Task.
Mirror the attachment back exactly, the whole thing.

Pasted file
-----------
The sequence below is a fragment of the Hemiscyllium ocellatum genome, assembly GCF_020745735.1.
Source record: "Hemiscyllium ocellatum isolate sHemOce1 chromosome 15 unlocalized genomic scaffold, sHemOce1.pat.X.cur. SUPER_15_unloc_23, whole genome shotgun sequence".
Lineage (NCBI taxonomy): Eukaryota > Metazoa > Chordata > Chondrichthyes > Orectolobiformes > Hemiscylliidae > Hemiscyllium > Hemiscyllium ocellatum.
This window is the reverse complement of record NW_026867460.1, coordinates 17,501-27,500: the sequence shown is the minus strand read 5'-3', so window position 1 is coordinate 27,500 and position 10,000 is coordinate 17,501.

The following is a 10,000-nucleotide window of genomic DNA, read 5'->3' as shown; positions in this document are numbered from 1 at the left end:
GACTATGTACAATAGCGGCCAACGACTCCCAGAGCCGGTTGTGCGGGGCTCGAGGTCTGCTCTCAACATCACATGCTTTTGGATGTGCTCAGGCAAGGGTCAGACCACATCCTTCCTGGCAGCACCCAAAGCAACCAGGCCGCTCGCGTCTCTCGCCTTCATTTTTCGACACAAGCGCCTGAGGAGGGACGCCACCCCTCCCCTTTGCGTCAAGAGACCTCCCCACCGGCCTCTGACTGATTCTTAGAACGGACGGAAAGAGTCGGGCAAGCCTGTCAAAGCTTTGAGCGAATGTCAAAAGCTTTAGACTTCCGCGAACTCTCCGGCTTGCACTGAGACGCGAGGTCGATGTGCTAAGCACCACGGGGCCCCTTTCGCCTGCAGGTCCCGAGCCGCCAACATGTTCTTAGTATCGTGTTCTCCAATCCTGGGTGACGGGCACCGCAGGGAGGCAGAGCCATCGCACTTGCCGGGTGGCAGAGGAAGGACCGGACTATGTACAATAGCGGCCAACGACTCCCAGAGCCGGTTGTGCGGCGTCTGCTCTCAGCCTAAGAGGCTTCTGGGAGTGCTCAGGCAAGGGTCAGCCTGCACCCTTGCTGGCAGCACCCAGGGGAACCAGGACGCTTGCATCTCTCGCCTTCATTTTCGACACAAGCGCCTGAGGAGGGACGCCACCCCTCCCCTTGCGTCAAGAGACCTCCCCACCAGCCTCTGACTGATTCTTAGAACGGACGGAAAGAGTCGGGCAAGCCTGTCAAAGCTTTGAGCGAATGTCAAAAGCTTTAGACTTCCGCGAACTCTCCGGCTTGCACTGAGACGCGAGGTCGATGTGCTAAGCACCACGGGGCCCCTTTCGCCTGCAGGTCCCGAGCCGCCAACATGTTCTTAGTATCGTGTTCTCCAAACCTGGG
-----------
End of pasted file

The sequence below is a fragment of the Hemiscyllium ocellatum genome, assembly GCF_020745735.1.
Source record: "Hemiscyllium ocellatum isolate sHemOce1 chromosome 15 unlocalized genomic scaffold, sHemOce1.pat.X.cur. SUPER_15_unloc_23, whole genome shotgun sequence".
Lineage (NCBI taxonomy): Eukaryota > Metazoa > Chordata > Chondrichthyes > Orectolobiformes > Hemiscylliidae > Hemiscyllium > Hemiscyllium ocellatum.
This window is the reverse complement of record NW_026867460.1, coordinates 17,501-27,500: the sequence shown is the minus strand read 5'-3', so window position 1 is coordinate 27,500 and position 10,000 is coordinate 17,501.

The following is a 10,000-nucleotide window of genomic DNA, read 5'->3' as shown; positions in this document are numbered from 1 at the left end:
GACTATGTACAATAGCGGCCAACGACTCCCAGAGCCGGTTGTGCGGGGCTCGAGGTCTGCTCTCAACATCACATGCTTTTGGATGTGCTCAGGCAAGGGTCAGACCACATCCTTCCTGGCAGCACCCAAAGCAACCAGGCCGCTCGCGTCTCTCGCCTTCATTTTTCGACACAAGCGCCTGAGGAGGGACGCCACCCCTCCCCTTTGCGTCAAGAGACCTCCCCACCGGCCTCTGACTGATTCTTAGAACGGACGGAAAGAGTCGGGCAAGCCTGTCAAAGCTTTGAGCGAATGTCAAAAGCTTTAGACTTCCGCGAACTCTCCGGCTTGCACTGAGACGCGAGGTCGATGTGCTAAGCACCACGGGGCCCCTTTCGCCTGCAGGTCCCGAGCCGCCAACATGTTCTTAGTATCGTGTTCTCCAATCCTGGGTGACGGGCACCGCAGGGAGGCAGAGCCATCGCACTTGCCGGGTGGCAGAGGAAGGACCGGACTATGTACAATAGCGGCCAACGACTCCCAGAGCCGGTTGTGCGGCGTCTGCTCTCAGCCTAAGAGGCTTCTGGGAGTGCTCAGGCAAGGGTCAGCCTGCACCCTTGCTGGCAGCACCCAGGGGAACCAGGACGCTTGCATCTCTCGCCTTCATTTTCGACACAAGCGCCTGAGGAGGGACGCCACCCCTCCCCTTGCGTCAAGAGACCTCCCCACCAGCCTCTGACTGATTCTTAGAACGGACGGAAAGAGTCGGGCAAGCCTGTCAAAGCTTTGAGCGAATGTCAAAAGCTTTAGACTTCCGCGAACTCTCCGGCTTGCACTGAGACGCGAGGTCGATGTGCTAAGCACCACGGGGCCCCTTTCGCCTGCAGGTCCCGAGCCGCCAACATGTTCTTAGTATCGTGTTCTCCAAACCTGGG